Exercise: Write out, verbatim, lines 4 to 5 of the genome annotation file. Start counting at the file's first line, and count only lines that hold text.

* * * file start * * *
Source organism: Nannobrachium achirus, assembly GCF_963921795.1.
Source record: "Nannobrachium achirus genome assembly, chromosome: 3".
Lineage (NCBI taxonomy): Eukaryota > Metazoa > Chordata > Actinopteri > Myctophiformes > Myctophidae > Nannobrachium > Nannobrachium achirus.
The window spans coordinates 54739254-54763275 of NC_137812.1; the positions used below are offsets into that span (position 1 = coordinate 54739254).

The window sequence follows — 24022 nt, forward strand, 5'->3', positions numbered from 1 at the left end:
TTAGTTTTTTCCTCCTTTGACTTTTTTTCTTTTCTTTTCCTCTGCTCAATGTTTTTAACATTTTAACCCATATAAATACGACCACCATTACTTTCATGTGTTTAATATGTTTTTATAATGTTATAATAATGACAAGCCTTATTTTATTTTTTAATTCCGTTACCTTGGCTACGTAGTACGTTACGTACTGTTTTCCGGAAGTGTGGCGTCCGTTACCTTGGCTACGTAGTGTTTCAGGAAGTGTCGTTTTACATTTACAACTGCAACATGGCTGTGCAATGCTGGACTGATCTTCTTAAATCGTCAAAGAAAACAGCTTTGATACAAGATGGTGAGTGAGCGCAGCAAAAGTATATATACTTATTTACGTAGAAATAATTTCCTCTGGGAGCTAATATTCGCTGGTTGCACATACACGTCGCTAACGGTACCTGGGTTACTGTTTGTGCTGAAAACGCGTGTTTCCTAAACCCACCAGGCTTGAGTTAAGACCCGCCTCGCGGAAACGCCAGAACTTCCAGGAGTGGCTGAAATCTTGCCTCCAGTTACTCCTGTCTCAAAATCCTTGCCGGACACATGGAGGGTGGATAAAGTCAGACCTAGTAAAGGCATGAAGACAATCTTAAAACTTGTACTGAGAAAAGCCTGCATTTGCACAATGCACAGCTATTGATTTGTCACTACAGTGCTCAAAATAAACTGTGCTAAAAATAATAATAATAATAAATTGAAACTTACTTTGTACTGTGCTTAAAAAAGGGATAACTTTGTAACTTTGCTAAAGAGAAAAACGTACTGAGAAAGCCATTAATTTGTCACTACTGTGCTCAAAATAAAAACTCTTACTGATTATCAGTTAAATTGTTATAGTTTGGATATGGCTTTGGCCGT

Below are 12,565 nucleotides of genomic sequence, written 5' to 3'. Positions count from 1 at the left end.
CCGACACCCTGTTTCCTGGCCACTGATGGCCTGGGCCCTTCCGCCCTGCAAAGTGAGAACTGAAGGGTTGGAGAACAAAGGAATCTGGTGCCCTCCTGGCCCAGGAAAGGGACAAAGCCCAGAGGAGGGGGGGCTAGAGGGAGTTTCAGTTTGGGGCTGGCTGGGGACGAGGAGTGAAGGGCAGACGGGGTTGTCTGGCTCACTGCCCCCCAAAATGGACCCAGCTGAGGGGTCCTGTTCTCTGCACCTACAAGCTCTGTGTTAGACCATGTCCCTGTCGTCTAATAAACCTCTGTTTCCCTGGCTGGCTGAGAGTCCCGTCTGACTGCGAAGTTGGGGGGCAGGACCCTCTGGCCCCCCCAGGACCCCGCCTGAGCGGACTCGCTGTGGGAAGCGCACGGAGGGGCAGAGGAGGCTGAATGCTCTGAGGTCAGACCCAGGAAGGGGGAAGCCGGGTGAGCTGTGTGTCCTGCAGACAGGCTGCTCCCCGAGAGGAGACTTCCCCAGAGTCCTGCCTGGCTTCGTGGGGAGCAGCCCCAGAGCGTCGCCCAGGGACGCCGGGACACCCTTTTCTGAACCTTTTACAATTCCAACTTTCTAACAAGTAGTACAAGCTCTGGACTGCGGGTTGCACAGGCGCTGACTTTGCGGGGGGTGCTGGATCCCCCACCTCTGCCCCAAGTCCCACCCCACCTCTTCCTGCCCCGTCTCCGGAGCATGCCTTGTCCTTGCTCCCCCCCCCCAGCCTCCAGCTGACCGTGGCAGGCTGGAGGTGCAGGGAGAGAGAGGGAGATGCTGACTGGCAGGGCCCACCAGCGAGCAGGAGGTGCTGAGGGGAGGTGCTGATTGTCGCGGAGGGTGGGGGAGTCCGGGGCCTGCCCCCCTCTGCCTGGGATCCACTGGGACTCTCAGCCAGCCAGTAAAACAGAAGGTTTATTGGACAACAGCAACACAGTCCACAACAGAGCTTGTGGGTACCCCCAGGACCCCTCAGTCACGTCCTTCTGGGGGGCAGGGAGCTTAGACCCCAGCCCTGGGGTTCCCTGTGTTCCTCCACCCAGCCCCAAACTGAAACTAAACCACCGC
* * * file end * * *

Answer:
The window spans coordinates 54739254-54763275 of NC_137812.1; the positions used below are offsets into that span (position 1 = coordinate 54739254).

The window sequence follows — 24022 nt, forward strand, 5'->3', positions numbered from 1 at the left end: